+-+-+-+-+-+-+-+-+-+-+-+-+-+-+-+-+-+-+-+-+-+-+-+-+-+-+-+-+-+-+-+-+
     |                             Random                            |
     |                             Nonce                             |
     +-+-+-+-+-+-+-+-+-+-+-+-+-+-+-+-+-+-+-+-+-+-+-+-+-+-+-+-+-+-+-+-+

       Figure 3: Packet Format for the Port Mapping Request Message

   o  Random Nonce (64 bits): Field that contains a random value
      generated by the client following the procedures of [RFC4086].
      This nonce is taken into account by the server when generating a
      Token for the client to enable better security for clients that

      share the same IP address (such clients need to produce a random
      value extremely unlikely to collide with other clients sharing the
      same IP address).  If the same Port Mapping Request message is
      transmitted multiple times for redundancy reasons, the random
      nonce value MUST remain the same in these duplicated messages.
      However, the client MUST generate a new random nonce for every new
      Port Mapping Request message.

4.2.  Port Mapping Response

   The Port Mapping Response message is identified by SMT=2.  This
   message is sent by the server and delivers the Token to the client as
   a response to the Port Mapping Request message.  In the Port Mapping
   Response message, the packet sender's SSRC is set to the server's
   SSRC.  The packet format has the structure depicted in Figure 4.

      0                   1                   2                   3
      0 1 2 3 4 5 6 7 8 9 0 1 2 3 4 5 6 7 8 9 0 1 2 3 4 5 6 7 8 9 0 1
     +-+-+-+-+-+-+-+-+-+-+-+-+-+-+-+-+-+-+-+-+-+-+-+-+-+-+-+-+-+-+-+-+
     |V=2|P|  SMT=2  |    PT=TOKEN   |          Length               |
     +-+-+-+-+-+-+-+-+-+-+-+-+-+-+-+-+-+-+-+-+-+-+-+-+-+-+-+-+-+-+-+-+
     |                      SSRC of Packet Sender                    |
     +-+-+-+-+-+-+-+-+-+-+-+-+-+-+-+-+-+-+-+-+-+-+-+-+-+-+-+-+-+-+-+-+
     |                    SSRC of Requesting Client                  |
     +-+-+-+-+-+-+-+-+-+-+-+-+-+-+-+-+-+-+-+-+-+-+-+-+-+-+-+-+-+-+-+-+
     |                           Associated                          |
     |                             Nonce                             |
     +-+-+-+-+-+-+-+-+-+-+-+-+-+-+-+-+-+-+-+-+-+-+-+-+-+-+-+-+-+-+-+-+
     :                         Token Element                         :
     +-+-+-+-+-+-+-+-+-+-+-+-+-+-+-+-+-+-+-+-+-+-+-+-+-+-+-+-+-+-+-+-+
     |                            Absolute                           |
     |                         Expiration Time                       |
     +-+-+-+-+-+-+-+-+-+-+-+-+-+-+-+-+-+-+-+-+-+-+-+-+-+-+-+-+-+-+-+-+
     |                     Relative Expiration Time                  |
     +-+-+-+-+-+-+-+-+-+-+-+-+-+-+-+-+-+-+-+-+-+-+-+-+-+-+-+-+-+-+-+-+
     :                       Packet Types Element                    :
     +-+-+-+-+-+-+-+-+-+-+-+-+-+-+-+-+-+-+-+-+-+-+-+-+-+-+-+-+-+-+-+-+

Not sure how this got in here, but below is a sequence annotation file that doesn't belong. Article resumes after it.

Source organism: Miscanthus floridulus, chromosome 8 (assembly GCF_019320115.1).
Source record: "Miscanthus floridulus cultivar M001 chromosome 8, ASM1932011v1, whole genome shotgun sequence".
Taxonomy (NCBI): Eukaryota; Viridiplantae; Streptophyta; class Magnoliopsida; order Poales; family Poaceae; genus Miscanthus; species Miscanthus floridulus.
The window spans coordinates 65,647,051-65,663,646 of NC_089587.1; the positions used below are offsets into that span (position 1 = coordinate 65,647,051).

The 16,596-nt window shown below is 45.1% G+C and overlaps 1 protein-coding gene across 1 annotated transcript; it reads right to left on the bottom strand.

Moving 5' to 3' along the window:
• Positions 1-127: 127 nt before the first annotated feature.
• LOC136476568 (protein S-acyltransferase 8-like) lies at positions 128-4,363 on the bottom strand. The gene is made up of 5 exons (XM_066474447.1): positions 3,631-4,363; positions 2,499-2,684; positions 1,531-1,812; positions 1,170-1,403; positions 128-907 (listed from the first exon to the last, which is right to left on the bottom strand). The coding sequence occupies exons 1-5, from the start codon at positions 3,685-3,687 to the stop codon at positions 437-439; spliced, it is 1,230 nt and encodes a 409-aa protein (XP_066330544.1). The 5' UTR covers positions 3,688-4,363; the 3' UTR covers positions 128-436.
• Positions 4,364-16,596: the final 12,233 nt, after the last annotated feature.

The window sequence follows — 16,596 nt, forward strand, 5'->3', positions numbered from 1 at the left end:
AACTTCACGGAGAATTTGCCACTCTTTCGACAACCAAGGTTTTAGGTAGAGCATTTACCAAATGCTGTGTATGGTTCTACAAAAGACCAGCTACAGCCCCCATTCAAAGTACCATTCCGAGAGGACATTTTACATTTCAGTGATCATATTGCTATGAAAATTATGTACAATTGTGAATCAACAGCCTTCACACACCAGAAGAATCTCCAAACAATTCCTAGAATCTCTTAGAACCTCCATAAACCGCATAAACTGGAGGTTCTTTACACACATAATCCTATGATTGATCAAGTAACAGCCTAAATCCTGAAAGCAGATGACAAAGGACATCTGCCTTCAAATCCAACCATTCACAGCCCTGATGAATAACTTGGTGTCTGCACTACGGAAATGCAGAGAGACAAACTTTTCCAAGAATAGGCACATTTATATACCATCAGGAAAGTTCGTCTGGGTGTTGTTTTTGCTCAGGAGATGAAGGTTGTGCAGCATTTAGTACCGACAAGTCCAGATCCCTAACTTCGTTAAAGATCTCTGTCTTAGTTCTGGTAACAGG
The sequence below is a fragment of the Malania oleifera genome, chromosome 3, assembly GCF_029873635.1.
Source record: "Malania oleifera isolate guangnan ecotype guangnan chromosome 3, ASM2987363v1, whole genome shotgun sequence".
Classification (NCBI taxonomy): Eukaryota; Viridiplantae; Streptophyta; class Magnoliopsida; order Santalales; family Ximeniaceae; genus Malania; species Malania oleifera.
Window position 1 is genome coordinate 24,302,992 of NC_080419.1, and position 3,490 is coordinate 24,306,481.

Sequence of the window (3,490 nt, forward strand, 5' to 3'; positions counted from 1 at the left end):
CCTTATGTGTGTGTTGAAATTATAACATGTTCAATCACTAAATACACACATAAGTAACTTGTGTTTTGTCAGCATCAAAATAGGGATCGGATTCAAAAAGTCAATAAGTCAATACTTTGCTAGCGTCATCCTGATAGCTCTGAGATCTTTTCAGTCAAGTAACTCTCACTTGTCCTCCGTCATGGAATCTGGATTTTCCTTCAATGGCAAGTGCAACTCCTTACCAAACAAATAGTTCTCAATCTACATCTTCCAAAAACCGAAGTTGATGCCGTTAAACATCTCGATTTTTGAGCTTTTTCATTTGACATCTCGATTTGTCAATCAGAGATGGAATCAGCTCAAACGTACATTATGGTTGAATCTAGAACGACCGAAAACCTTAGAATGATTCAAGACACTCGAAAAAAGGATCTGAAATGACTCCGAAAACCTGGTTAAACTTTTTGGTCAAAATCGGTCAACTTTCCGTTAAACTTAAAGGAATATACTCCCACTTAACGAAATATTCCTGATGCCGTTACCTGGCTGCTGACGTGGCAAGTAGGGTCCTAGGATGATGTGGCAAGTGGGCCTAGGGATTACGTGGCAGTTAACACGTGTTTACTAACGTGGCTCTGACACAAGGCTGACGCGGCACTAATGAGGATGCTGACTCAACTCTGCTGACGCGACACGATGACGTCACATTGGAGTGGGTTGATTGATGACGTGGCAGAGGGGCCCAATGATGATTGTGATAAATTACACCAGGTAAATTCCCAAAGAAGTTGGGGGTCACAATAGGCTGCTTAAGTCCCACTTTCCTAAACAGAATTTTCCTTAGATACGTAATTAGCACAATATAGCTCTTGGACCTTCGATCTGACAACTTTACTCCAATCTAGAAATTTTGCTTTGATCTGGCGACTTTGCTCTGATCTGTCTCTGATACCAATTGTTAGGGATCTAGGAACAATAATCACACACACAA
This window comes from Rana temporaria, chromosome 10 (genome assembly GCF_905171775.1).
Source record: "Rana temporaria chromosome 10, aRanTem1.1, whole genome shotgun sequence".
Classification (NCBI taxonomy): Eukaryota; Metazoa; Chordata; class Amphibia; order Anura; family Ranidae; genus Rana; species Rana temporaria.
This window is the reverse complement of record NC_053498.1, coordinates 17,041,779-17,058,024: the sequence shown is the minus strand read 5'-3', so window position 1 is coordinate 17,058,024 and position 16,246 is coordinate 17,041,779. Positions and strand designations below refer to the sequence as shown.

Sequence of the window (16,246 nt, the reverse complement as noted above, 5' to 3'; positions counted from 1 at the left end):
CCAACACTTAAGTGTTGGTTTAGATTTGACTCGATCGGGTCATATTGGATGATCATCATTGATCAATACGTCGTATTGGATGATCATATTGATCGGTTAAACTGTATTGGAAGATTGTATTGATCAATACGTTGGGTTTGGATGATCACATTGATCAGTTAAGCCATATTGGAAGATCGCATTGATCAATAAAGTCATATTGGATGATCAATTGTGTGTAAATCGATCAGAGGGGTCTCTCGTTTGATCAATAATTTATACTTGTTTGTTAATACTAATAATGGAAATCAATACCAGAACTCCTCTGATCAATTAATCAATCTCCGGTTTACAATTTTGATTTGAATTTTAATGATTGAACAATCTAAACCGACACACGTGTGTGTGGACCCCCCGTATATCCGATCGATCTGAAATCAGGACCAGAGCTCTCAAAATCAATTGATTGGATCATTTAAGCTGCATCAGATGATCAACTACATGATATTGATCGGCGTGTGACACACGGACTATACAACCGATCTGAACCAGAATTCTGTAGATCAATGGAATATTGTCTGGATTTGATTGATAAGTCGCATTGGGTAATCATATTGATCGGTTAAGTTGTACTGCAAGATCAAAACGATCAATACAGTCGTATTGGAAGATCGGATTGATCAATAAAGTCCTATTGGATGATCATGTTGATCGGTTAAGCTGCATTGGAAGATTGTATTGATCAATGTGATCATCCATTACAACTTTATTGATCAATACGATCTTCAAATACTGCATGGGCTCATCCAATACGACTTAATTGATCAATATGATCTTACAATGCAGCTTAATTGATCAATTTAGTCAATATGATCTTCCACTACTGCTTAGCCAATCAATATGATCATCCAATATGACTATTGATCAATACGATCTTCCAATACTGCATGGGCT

Figure 4: Packet Format for the Port Mapping Response Message

   o  SSRC of Requesting Client (32 bits): Field that contains the SSRC
      of the client who sent the request.

   o  Associated Nonce (64 bits): Field that contains the nonce received
      in the Port Mapping Request message and used in Token
      construction.

   o  Token Element (variable size): Element that is used to carry the
      Token generated by the server.  This element is a 32-bit aligned
      Length-Value element.  The Length field, which is 16 bits,
      indicates the length (in octets) of the Value field that follows
      the Length field.  While a 16-bit length allows for Tokens with a
      size of up to 65535 bytes, using Tokens of sizes that make the
      RTCP compound packet larger than the MTU might have a negative
      impact on functionality because of IP fragmentation.  Some NATs or
      other middleboxes do not pass IP fragments; thus, a large Token
      can cause the whole mechanism to fail.  In addition, fragmentation
      increases the risk for packet loss.

      The length does not include any padding that is required for
      alignment.  The Value field carries the Token (or more accurately,
      the output of the encoding process on the server).  If the Token
      element does not fall on a 32-bit boundary, the last word MUST be
      padded to the boundary using further bits set to zero.

   o  Absolute Expiration Time (64 bits): Field that contains the
      absolute expiration time of the Token.  The absolute expiration
      time is expressed as a Network Time Protocol (NTP) timestamp value
      in seconds since the year 1900 [RFC5905].  The client does not
      need to use this element directly and thus does not need to
      synchronize its clock with the server.  However, the client needs
      to send this element back to the server along with the associated
      nonce in the Token Verification Request message and thus needs to
      keep it associated with the Token.

   o  Relative Expiration Time (32 bits): Field that contains the
      relative expiration time of the Token.  The relative expiration
      time is expressed in seconds from the time the Token was
      generated.  Whenever a server decides to not grant a Token to a
      requesting client, the relative expiration time will be set to
      zero (and hence, the accompanying Token will be invalid).

      The server conveys the relative expiration time in the clear to
      the client to allow the client to request a new Token well before
      the expiration time.

   o  Packet Types Element (variable size): Element that is used to
      signal which RTCP packet types require Token-based authentication.
      This element is a 32-bit aligned Length-Value element.  The Length